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John McAllister Schofield
by John T. Marck
 
 
 
 

 
 
 

John McAllister Schofield

As one of the men who eventually served as the superintendent of West Point, Schofield was born on Gerry, New York on September 29, 1831. Having graduated seventh in his class in 1853, Schofield then went on to serve for two years with the 1st Artillery in Florida. While in this position he was ordered back to West Point to serve as an instructor in philosophy until 1860. At the outbreak of the Civil War he was on leave from West Point, teaching physics at Washington University in St. Louis, Missouri.

Now on active service, he stayed in the West serving on the staff of Brigadier General Nathaniel Lyon. In his first engagement at Wilson's Creek, Missouri, Schofield advised the general to retreat, but his advice was not considered, resulting in a tremendous Union loss, including the life of Lyon. That November 21, 1861, Schofield was promoted to brigadier general and then served as the commander of the Army of the Frontier and the District of Southwest Missouri from October 1862 until April 1863, however handled mostly administrative duties.

Promoted to major general of volunteers on May 13, 1863, less than one year later in February 1864, was assigned to command the Department and Army of the Ohio. In this position he participated in General Sherman's Atlanta Campaign. While the Confederates were fleeing Atlanta under the command of General John B. Hood, the Rebels decided to invade Tennessee, trying to cut off Schofield from getting into Nashville. However, through Schofield's tactical ability, and Hood's mistakes, the Union forces were able to avoid Hood. As Schofield's forces were now fortified at Franklin, Hood attacked. On November 30, Schofield's forces demolished the Confederates, which in turn also led to the Rebel defeat at Nashville under Union General George Thomas.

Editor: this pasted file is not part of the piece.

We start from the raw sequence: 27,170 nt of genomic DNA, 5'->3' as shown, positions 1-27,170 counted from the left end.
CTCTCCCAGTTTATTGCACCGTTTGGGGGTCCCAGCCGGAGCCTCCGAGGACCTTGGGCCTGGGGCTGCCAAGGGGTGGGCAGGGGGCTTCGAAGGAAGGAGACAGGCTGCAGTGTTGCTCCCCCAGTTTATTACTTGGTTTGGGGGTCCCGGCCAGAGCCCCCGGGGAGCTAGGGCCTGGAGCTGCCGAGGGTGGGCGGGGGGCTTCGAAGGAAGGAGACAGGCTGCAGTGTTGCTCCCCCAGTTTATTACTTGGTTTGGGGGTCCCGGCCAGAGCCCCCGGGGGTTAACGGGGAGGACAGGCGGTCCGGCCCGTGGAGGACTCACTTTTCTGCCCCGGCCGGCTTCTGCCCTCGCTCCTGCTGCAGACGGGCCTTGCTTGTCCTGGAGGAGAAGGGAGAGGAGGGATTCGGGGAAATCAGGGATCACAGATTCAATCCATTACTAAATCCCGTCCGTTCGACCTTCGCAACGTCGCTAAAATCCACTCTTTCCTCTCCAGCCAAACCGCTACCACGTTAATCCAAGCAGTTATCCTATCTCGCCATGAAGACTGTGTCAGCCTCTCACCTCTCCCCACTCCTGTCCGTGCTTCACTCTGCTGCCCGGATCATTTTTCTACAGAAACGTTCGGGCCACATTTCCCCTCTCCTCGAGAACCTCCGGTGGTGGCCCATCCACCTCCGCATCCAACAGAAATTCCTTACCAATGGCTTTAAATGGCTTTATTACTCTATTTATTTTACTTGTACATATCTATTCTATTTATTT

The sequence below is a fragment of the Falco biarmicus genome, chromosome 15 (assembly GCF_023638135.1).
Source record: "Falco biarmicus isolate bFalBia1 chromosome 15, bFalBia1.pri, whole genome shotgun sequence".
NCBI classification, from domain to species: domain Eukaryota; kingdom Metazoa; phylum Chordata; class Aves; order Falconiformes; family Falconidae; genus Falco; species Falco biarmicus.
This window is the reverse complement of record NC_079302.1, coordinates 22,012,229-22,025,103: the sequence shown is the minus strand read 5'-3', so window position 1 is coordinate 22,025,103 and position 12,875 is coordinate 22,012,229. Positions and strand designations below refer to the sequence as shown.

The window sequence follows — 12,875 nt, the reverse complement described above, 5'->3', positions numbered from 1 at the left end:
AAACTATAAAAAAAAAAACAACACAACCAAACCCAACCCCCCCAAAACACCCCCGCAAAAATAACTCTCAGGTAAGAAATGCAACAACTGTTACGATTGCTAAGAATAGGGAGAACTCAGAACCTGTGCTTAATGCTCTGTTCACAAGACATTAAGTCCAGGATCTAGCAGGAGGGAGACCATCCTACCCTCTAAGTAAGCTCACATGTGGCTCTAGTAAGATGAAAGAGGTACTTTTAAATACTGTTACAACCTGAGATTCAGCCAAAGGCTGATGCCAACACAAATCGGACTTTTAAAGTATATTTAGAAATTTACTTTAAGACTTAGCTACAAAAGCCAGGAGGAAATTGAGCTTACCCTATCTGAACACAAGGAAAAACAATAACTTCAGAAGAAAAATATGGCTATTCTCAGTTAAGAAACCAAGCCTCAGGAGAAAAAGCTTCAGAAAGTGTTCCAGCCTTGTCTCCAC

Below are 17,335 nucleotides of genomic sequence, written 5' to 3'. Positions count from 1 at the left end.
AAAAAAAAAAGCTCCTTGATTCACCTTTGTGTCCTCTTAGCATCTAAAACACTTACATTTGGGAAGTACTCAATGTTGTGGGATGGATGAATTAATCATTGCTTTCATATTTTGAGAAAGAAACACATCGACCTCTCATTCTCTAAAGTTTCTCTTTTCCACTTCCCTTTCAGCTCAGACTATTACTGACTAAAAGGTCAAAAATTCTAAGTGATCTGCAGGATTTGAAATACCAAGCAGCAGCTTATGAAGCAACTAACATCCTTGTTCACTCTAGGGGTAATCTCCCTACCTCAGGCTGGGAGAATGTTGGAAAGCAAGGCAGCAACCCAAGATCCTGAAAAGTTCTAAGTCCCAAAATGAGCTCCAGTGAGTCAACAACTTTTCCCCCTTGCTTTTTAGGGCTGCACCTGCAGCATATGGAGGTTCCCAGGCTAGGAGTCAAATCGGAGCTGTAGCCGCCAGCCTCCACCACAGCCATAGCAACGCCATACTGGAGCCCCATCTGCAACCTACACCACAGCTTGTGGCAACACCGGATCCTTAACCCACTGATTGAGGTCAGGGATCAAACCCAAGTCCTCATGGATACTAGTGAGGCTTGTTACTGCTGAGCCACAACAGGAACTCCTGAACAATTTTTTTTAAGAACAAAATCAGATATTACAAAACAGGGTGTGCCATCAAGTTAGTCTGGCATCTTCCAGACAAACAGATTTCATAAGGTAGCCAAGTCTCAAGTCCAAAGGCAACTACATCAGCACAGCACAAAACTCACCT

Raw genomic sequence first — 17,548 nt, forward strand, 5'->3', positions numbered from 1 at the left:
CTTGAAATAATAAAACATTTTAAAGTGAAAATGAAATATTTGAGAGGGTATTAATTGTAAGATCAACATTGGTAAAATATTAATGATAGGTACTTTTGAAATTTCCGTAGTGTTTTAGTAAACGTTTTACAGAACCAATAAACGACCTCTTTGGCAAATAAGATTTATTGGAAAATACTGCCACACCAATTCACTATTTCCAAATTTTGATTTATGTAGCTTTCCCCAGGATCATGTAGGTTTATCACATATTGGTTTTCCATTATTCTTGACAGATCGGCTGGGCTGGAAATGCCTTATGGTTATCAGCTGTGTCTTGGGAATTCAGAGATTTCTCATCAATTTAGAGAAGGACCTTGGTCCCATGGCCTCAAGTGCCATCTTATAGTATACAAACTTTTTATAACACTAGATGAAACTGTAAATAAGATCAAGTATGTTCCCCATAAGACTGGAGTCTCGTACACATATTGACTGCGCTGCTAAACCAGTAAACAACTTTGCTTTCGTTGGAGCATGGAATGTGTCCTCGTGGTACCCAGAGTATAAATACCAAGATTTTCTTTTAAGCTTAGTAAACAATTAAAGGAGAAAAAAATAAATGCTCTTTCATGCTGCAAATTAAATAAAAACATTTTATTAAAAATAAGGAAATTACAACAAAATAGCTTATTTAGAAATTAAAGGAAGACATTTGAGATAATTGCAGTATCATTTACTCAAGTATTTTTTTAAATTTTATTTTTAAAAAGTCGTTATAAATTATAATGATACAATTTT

Schofield was then placed in command of the Department of North Carolina, where he assisted General Sherman in the final days of fighting against Confederate General Joseph E. Johnston.

After the war, Schofield, who had also been determined, also proved to be an able officer in the army during peacetime. His positions included being the commander of the First Military District in Virginia; he traveled to France to arrange for the removal of French troops from Mexico; He served for a brief period in 1868 as the secretary of war under President Andrew Johnson; served as superintendent of West Point for five years; and was the commanding general of the U.S. Army in 1888, having succeeded General Philip H. Sheridan.

John Schofield retired at the rank of lieutenant general in 1895, and died on March 4, 1906 in St. Augustine, Florida.

Copyrightę John T. Marck. All Rights Reserved. This article and their accompanying pictures, photographs, and line art, may not be resold, reprinted, or redistributed for compensation of any kind without prior written permission from the author.